Last month Pantone announced Tangerine Tango as the “color of the year” for 2012. Executive director of Pantone Leatrice Eiseman described the hue as “sophisticated but at the same time dramatic and seductive.” Great, but what made Tangerine Tango a better choice than Passionate Purple? Or Bombastic Blue? Or Requiem Red? Well according to Pantone, the chosen color is meant to act as a guide through which our culture’s current zeitgeist is being channeled.
For example, the color for 2011 was Honeysuckle. The reasoning came in its press release which stated that “in times of stress, we need something to lift our spirits. Honeysuckle is a captivating, stimulating color that gets the adrenaline going – perfect to ward off the blues.” The year 2011 was a bleak year for many in terms of business, employment, and the overall economy; splashing a wall with a coat of Honeysuckle then was hopefully a way to counteract the general bad vibes being felt by many. Or perhaps donning a Honeysuckle shirt for your job interview would boost your confidence and positivity. Pantone basically hoped that by somehow incorporating the color Honeysuckle into your life, you and those around you might lift your spirits.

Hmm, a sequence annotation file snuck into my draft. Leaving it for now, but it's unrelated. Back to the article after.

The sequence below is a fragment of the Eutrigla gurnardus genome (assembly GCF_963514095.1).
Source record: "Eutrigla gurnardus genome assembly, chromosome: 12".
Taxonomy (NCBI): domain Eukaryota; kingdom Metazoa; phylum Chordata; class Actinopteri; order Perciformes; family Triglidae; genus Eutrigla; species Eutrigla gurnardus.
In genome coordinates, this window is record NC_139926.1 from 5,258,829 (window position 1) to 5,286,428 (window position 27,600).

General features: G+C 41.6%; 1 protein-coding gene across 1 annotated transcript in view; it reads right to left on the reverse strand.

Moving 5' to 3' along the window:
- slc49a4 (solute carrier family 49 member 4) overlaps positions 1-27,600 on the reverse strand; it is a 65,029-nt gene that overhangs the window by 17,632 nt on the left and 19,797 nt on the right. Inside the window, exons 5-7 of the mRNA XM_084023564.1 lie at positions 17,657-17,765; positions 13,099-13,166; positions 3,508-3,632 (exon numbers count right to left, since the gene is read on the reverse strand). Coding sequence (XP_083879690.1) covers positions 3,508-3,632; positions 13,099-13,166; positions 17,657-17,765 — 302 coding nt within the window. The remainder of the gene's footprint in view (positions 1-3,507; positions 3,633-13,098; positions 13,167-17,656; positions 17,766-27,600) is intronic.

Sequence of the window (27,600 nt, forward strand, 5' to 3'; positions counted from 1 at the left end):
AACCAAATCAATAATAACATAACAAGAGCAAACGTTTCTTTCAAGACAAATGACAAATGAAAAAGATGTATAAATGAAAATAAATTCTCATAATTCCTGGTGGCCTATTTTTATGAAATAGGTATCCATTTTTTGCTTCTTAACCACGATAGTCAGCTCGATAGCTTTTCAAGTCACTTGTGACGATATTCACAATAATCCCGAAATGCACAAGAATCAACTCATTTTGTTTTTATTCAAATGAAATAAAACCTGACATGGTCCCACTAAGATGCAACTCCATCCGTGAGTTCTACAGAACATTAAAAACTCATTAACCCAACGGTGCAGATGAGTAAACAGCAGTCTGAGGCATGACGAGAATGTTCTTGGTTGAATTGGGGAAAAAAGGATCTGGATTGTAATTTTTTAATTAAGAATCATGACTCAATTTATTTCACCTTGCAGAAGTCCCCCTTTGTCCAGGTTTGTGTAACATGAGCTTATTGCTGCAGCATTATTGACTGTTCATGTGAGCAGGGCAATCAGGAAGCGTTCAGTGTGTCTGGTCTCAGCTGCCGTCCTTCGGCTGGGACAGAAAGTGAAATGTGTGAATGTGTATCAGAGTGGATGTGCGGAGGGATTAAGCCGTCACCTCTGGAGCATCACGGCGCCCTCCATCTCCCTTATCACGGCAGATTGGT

These characteristics make a prime transition into the logic for 2012’s Tangerine Tango. Pantone justified their choice by stating that the color “continues to provide the energy boost we need to recharge and move forward.” Conscious of a continued struggle, Pantone is hoping again this year to aid people’s spirits with the power of a specific chroma.
So it seems that while of course giving the fashion and product industry a base to begin designing around, the duty of selecting a “color of the year” revolves mostly around contributing to cultural well-being. Below are Pantone’s “color of the year” selections dating back to the year 2000. Do you feel Pantone was accurate in portraying the general cultural mood for these past years?